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Indian cricketers have been criticised for their refusal to sign the ICC anti-doping policy which includes a clause by which they must inform of their location for an hour each day for a period of three months. However Rajyavardhan Rathore, an Olympic silver medallist in shooting, believes by standing its ground the cricket establishment has a unique opportunity to help improve a system that has worldwide compliance and protects athletes who commit years of training to compete at the highest level, from being cheated by dope-criminals. He writes in his blog:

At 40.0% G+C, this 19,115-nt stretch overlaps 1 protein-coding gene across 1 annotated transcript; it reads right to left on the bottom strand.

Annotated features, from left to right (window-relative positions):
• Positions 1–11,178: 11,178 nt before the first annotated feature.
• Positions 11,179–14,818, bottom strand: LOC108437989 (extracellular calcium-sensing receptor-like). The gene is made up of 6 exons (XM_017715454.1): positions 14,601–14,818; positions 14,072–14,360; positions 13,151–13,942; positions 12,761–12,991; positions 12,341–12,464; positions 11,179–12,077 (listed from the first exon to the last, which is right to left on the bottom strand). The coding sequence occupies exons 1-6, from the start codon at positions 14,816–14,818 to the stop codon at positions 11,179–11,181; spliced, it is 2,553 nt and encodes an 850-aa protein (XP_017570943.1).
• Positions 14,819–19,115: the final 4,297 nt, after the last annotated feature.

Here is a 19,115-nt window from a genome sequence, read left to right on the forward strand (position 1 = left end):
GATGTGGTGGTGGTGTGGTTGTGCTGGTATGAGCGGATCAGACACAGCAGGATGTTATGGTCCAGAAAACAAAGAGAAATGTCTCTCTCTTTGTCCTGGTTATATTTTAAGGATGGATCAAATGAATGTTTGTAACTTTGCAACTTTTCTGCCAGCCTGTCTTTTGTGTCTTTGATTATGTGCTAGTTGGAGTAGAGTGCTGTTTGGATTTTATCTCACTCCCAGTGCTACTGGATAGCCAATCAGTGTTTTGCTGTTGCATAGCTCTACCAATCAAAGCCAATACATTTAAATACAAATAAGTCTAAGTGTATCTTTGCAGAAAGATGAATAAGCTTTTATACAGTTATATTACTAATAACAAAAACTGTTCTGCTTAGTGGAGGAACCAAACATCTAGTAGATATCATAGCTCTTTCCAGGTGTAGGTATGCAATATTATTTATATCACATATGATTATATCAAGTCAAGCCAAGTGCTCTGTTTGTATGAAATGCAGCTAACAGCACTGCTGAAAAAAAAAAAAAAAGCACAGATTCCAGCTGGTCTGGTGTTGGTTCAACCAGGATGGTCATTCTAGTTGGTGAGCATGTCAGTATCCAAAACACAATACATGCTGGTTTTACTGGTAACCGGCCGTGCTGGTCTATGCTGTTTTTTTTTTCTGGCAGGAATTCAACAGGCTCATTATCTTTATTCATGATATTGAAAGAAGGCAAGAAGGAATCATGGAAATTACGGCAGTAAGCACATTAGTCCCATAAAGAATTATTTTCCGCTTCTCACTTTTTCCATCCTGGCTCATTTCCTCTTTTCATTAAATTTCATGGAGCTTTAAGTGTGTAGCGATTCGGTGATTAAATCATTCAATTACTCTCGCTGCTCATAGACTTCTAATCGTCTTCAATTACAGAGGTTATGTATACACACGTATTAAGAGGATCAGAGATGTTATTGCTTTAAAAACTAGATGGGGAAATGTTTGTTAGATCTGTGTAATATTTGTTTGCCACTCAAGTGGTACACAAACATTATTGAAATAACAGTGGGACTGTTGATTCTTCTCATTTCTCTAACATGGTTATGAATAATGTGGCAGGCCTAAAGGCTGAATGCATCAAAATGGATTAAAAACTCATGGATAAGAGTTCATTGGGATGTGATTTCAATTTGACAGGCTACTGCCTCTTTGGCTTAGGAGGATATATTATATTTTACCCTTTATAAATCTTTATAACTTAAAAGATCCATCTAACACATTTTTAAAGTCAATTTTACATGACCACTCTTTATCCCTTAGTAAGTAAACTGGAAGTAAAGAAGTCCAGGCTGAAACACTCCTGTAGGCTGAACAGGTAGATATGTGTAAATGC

WADA spends millions of dollars on research. So why isn’t it possible to come up with an alternative way for out-of-competition testing? The practical issues around administering out-of-competition testing are also amusing, considering many of India's sportspersons have their roots in villages and often visit them, the addresses given out could be as unidentifiable as taal no 3, or quila no 6, near jhulli walan gali, Gandhi Nagar. Indian villages are not completely mapped or on GPS like the western world and finding such locations is quite impossible without the entire village knowing about outsiders looking very lost.